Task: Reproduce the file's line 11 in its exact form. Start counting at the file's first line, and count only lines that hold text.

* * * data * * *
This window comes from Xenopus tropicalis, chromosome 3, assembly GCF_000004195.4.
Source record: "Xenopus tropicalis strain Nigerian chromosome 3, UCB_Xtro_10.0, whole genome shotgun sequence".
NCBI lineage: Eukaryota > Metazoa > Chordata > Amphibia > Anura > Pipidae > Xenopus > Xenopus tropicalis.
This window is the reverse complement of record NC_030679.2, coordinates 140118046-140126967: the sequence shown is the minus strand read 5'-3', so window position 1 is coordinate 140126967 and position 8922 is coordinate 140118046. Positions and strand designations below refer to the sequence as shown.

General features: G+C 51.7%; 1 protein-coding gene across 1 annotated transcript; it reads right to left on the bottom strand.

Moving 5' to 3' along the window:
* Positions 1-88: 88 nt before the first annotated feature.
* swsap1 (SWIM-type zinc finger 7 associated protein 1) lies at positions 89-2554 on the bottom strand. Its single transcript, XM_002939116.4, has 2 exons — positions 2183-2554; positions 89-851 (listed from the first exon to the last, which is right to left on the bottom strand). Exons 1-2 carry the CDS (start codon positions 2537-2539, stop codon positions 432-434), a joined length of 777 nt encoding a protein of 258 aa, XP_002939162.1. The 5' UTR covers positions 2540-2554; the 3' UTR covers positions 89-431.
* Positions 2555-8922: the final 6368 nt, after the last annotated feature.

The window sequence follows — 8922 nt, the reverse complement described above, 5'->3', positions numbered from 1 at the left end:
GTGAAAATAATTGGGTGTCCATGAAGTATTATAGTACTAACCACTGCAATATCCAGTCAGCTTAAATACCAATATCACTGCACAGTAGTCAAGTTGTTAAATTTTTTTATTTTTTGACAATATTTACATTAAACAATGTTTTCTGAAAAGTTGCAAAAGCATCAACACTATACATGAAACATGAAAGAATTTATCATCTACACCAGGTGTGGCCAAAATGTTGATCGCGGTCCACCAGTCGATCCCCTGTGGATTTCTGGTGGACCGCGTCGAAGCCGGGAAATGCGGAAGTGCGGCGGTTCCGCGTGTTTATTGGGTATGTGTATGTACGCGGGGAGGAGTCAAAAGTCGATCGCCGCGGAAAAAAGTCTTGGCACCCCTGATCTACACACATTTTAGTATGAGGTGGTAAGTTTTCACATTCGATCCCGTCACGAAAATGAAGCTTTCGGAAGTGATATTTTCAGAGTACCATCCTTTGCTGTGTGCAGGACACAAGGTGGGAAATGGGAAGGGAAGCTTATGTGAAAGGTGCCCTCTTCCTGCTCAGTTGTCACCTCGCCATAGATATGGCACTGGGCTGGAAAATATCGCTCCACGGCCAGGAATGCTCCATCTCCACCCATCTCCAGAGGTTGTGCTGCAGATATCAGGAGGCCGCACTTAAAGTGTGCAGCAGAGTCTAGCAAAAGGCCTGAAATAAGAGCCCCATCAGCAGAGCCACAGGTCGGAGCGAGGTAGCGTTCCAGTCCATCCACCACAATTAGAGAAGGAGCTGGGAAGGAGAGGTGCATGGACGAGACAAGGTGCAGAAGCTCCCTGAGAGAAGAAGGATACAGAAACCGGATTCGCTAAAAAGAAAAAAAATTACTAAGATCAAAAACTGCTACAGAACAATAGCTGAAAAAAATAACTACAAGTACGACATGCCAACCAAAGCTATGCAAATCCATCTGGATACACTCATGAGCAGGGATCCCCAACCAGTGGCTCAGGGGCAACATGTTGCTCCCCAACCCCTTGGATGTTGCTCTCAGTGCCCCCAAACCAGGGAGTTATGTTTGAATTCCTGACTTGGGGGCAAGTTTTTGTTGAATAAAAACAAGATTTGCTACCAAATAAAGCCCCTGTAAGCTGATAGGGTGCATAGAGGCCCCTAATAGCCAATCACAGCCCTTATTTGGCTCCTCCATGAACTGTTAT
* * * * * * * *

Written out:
GTGAAAATAATTGGGTGTCCATGAAGTATTATAGTACTAACCACTGCAATATCCAGTCAGCTTAAATACCAATATCACTGCACAGTAGTCAAGTTGTTAAATTTTTTTATTTTTTGACAATATTTACATTAAACAATGTTTTCTGAAAAGTTGCAAAAGCATCAACACTATACATGAAACATGAAAGAATTTATCATCTACACCAGGTGTGGCCAAAATGTTGATCGCGGTCCACCAGTCGATCCCCTGTGGATTTCTGGTGGACCGCGTCGAAGCCGGGAAATGCGGAAGTGCGGCGGTTCCGCGTGTTTATTGGGTATGTGTATGTACGCGGGGAGGAGTCAAAAGTCGATCGCCGCGGAAAAAAGTCTTGGCACCCCTGATCTACACACATTTTAGTATGAGGTGGTAAGTTTTCACATTCGATCCCGTCACGAAAATGAAGCTTTCGGAAGTGATATTTTCAGAGTACCATCCTTTGCTGTGTGCAGGACACAAGGTGGGAAATGGGAAGGGAAGCTTATGTGAAAGGTGCCCTCTTCCTGCTCAGTTGTCACCTCGCCATAGATATGGCACTGGGCTGGAAAATATCGCTCCACGGCCAGGAATGCTCCATCTCCACCCATCTCCAGAGGTTGTGCTGCAGATATCAGGAGGCCGCACTTAAAGTGTGCAGCAGAGTCTAGCAAAAGGCCTGAAATAAGAGCCCCATCAGCAGAGCCACAGGTCGGAGCGAGGTAGCGTTCCAGTCCATCCACCACAATTAGAGAAGGAGCTGGGAAGGAGAGGTGCATGGACGAGACAAGGTGCAGAAGCTCCCTGAGAGAAGAAGGATACAGAAACCGGATTCGCTAAAAAGAAAAAAAATTACTAAGATCAAAAACTGCTACAGAACAATAGCTGAAAAAAATAACTACAAGTACGACATGCCAACCAAAGCTATGCAAATCCATCTGGATACACTCATGAGCAGGGATCCCCAACCAGTGGCTCAGGGGCAACATGTTGCTCCCCAACCCCTTGGATGTTGCTCTCAGTGCCCCCAAACCAGGGAGTTATGTTTGAATTCCTGACTTGGGGGCAAGTTTTTGTTGAATAAAAACAAGATTTGCTACCAAATAAAGCCCCTGTAAGCTGATAGGGTGCATAGAGGCCCCTAATAGCCAATCACAGCCCTTATTTGGCTCCTCCATGAACTGTTAT